I believe that all women should have the right to their own choices and beliefs and that I cannot tell someone else how to believe and I don’t think the government has that right either. My daughter takes birth control pills to control a hormonal imbalance. She cannot stop bleeding without them. When a political party wants to tell women they do not have the right to birth control and that insurance should not have to pay for it I think that it is wrong. I currently have to pay almost full price for her medication that she needs. I am hoping with the Affordable Healthcare Act that this will change.

I support Obama/Biden 100%. Because I believe they have my best interest in mind and will support me and my family.

November 2, 2012 at 1:54 am
(9) Tom Robinson says:

KR, I am not pro-abortion. I would like to see at least reduced and someday eliminated. But I don’t think anyone has the right to force a woman to carry a baby full term, especially in the case of incest or rape. I think Republicans lack of insensitivity on that issue is beyond appalling. Do you think that the fetus/baby is not going to sense how much the mother doesn’t want it, or that sensing that rejection won’t cause major emotional problems??

The way to reduce abortions is through sex education and especially family planning – something the Republicans want to eliminate. In my view, that makes them unconscionable hypocrites.

November 2, 2012 at 12:13 pm
(10) Don says:

First off not all republicans are even anti abortion, most yes, but even then I would think it would be a minority that would extend that to rape or incest. Yes there are some high profile cases of that mentality but I would question if it is the majority. The other thing I have to challenge you on is I think Republicans favor education and family planning to prevent pregnancy to avoid abortions. The issue with Planned Parenthood was they wanted PP to either stop doing abortions or stop recieving federal money. The issue was federally funded abortion not family planning and education.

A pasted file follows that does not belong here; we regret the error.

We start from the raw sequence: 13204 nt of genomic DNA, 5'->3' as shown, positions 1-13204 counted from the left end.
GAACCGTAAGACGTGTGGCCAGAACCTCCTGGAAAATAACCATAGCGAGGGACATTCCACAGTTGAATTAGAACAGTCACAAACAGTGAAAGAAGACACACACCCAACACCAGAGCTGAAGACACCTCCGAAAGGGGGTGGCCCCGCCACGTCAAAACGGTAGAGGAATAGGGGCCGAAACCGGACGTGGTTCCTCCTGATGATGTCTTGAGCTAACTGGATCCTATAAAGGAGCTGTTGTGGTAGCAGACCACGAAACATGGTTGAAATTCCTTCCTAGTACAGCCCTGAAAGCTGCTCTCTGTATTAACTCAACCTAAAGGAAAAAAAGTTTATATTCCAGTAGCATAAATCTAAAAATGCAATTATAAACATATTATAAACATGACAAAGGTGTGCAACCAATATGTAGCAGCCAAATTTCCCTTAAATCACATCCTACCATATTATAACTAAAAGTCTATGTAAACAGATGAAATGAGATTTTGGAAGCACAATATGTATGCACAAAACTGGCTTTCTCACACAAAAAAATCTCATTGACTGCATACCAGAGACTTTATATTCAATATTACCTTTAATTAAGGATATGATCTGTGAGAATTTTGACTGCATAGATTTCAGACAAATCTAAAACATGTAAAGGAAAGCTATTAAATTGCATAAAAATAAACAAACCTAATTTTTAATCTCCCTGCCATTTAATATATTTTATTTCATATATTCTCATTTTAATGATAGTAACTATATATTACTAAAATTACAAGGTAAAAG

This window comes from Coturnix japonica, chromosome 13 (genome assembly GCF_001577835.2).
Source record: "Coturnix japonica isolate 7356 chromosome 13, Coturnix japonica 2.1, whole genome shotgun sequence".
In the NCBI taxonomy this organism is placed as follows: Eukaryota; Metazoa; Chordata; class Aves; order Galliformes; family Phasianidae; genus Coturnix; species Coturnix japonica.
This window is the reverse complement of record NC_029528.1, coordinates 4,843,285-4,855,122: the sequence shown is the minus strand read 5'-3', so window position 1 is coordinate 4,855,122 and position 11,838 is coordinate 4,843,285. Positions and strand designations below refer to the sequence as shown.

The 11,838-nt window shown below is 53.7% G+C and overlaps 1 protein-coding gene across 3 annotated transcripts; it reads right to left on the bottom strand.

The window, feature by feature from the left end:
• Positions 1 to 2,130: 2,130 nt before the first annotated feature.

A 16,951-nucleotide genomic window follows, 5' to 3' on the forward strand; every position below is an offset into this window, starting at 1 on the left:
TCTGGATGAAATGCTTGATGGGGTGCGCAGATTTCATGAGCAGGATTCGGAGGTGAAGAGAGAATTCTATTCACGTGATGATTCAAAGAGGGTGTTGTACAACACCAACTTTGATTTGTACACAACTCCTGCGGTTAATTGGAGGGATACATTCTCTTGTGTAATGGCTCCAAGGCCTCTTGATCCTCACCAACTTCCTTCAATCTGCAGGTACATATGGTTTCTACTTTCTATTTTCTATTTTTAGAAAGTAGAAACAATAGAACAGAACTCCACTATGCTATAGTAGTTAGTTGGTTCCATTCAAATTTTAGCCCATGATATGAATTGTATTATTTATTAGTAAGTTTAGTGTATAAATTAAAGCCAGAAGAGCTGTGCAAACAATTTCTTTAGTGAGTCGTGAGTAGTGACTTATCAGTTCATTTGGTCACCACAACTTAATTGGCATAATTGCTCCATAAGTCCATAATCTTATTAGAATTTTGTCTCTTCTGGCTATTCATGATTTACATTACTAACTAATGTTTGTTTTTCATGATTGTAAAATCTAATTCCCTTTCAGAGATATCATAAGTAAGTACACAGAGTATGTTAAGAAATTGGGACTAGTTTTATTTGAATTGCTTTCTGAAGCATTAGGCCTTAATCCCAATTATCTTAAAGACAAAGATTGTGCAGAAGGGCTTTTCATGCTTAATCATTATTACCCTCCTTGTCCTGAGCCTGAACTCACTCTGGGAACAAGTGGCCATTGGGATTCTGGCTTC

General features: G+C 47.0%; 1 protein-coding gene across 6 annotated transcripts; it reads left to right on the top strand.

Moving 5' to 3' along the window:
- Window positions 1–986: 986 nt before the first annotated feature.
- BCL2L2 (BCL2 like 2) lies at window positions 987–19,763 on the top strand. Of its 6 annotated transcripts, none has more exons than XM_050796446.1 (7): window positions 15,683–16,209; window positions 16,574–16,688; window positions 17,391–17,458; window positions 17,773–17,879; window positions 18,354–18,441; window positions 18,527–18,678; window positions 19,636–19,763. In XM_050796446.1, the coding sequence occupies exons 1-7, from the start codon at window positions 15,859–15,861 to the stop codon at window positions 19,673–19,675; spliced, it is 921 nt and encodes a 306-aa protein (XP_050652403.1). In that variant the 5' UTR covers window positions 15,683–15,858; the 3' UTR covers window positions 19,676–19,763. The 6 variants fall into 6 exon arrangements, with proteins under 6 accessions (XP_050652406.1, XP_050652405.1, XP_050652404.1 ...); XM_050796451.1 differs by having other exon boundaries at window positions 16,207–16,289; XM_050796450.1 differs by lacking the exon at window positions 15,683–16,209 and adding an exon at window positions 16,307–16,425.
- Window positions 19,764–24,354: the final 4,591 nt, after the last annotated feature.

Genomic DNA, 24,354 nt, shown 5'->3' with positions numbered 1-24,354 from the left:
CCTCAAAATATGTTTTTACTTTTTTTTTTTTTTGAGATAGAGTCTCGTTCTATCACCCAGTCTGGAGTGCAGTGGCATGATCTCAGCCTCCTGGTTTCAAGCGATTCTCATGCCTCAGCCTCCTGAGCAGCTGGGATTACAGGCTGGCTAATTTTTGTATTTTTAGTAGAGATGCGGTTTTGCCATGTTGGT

I found it interesting that several times you referred to the “baby” and the emotional trauma inflicted on it by unwanted pregnancy. This flys completely in the face of the argument that it is not a life, it is not a person/baby it is a part of the woman’s body and therefore does not qualify for protection under the law. If one takes the position it is a baby as you state, but it is just better to abort it than let it suffer emotional trauma, you are basically saying it is better to kill the “baby” then let it endure birth to someone who may not want it. While I may not completely agree with Trisha I understand her argument that it is not a life/baby and therefore the mother can do as she chooses better than it is a life/baby but will be damaged so its ok to terminate it. This is a complex issue, an emotional one. Trisha if I misunderstood your position please tell me, but I took it that you challenge the anti abortion folks on the basis that a mother is not terminating a life since you do not agree that the fetus is a life yet? Or do you agree, it is a life but the mother has the right to terminate it since it is “part of her body”?

November 3, 2012 at 7:17 pm
(11) Ashley says:


Where “life” begins is far beside the point for most of us who are pro-choice. The point that is being made is that the right wing of the government has this sudden need to legislate healthcare decisions, whether they involve abortion or birth control. The original blog post is in regard to a PSA encouraging women to stand up and defend their right to make their own healthcare decisions.